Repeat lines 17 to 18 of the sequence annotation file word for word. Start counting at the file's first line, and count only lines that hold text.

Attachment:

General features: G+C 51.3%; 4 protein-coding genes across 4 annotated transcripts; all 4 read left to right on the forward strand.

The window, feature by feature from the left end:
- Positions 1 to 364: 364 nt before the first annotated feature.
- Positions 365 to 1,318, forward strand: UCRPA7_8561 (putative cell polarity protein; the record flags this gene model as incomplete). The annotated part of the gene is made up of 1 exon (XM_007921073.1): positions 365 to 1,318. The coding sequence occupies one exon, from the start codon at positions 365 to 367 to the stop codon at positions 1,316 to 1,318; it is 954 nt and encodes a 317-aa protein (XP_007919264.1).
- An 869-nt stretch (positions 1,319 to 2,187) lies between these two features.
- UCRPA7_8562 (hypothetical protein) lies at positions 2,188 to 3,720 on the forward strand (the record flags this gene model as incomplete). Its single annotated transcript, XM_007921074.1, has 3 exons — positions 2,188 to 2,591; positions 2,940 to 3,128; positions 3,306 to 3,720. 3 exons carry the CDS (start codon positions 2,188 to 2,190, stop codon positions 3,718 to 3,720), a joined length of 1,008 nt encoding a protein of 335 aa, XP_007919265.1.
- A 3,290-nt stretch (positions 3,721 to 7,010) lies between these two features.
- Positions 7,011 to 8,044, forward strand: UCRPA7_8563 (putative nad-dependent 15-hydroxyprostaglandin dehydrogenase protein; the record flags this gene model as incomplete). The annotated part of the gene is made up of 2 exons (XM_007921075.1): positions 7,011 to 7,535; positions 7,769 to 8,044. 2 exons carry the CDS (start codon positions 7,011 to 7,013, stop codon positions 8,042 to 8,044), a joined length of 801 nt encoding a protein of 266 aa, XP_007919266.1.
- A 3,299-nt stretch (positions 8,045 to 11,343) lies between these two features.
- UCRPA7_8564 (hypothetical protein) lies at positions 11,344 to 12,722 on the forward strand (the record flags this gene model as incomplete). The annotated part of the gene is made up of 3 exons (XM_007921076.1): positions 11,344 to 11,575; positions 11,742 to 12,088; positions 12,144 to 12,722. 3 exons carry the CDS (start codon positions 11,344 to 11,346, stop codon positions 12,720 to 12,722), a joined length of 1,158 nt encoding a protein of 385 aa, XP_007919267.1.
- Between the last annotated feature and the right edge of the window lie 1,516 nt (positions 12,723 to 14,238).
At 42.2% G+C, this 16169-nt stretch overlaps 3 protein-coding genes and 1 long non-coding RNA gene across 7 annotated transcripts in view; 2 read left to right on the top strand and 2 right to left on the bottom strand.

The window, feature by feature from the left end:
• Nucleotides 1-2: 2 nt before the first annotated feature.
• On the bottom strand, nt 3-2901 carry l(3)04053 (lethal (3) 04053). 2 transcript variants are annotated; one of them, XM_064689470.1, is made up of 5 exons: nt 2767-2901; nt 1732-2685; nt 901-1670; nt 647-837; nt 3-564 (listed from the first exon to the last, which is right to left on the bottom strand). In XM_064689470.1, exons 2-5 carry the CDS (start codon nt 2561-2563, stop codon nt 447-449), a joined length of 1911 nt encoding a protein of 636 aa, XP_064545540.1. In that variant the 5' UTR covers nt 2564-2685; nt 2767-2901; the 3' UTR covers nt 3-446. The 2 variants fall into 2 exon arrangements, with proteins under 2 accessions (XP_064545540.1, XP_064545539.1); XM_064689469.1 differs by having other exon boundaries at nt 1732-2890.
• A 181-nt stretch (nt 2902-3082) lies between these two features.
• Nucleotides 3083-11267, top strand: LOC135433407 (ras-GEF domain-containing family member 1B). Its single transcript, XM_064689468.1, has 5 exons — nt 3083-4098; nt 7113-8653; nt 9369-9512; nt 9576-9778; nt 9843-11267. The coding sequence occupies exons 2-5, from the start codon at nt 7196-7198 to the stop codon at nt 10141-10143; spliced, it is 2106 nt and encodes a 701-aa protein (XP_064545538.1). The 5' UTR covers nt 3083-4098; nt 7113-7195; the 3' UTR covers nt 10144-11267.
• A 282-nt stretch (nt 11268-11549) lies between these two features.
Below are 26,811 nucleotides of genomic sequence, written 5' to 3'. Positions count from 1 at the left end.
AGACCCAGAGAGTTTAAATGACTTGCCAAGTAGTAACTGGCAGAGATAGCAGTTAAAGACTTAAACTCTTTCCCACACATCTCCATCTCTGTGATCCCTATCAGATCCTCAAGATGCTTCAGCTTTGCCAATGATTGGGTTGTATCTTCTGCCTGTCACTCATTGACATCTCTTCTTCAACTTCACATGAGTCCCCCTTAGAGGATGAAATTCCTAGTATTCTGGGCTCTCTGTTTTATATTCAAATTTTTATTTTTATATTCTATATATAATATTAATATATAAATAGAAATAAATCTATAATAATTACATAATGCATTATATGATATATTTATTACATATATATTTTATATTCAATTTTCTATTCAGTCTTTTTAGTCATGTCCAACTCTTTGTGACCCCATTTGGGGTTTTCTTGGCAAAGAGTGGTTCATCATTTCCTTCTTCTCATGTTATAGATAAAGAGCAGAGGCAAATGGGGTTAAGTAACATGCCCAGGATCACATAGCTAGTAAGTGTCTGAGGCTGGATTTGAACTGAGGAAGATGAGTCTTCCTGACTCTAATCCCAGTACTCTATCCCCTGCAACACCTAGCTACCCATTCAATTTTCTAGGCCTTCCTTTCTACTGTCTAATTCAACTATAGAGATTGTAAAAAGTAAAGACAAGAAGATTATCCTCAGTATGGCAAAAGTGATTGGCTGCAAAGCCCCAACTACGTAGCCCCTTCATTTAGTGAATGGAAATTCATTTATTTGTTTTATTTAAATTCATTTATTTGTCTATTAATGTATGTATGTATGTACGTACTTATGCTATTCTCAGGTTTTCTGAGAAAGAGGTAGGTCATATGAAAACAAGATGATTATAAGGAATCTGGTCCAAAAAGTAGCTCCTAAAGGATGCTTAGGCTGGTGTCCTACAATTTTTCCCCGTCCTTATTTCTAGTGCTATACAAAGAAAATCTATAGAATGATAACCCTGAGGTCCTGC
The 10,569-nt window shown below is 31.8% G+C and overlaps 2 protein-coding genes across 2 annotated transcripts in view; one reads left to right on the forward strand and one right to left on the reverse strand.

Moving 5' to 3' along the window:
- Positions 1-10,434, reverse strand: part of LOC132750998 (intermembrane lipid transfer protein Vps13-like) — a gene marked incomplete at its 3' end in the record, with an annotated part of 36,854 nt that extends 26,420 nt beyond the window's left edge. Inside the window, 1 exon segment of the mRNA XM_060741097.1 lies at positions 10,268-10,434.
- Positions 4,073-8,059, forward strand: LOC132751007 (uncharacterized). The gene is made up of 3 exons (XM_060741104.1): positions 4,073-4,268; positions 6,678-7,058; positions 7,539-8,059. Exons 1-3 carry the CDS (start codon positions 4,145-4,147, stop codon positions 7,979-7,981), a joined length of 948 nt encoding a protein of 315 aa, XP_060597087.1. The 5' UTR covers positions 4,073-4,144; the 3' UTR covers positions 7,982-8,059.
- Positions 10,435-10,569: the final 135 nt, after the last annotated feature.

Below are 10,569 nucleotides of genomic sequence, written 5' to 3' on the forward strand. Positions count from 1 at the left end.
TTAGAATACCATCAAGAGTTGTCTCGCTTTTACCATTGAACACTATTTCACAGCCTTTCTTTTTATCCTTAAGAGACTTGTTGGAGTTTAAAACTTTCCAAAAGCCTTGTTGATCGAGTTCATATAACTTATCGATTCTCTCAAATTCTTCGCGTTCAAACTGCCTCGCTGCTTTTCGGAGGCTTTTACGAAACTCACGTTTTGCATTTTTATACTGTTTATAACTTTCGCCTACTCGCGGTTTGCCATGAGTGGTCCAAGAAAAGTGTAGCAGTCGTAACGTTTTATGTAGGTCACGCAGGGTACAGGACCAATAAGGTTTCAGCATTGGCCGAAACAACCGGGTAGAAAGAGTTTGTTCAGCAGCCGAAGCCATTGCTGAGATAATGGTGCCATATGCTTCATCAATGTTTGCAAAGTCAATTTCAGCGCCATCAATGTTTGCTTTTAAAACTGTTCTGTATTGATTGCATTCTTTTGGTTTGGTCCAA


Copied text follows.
• Nucleotides 3083-11267, top strand: LOC135433407 (ras-GEF domain-containing family member 1B). Its single transcript, XM_064689468.1, has 5 exons — nt 3083-4098; nt 7113-8653; nt 9369-9512; nt 9576-9778; nt 9843-11267. The coding sequence occupies exons 2-5, from the start codon at nt 7196-7198 to the stop codon at nt 10141-10143; spliced, it is 2106 nt and encodes a 701-aa protein (XP_064545538.1). The 5' UTR covers nt 3083-4098; nt 7113-7195; the 3' UTR covers nt 10144-11267.
• A 282-nt stretch (nt 11268-11549) lies between these two features.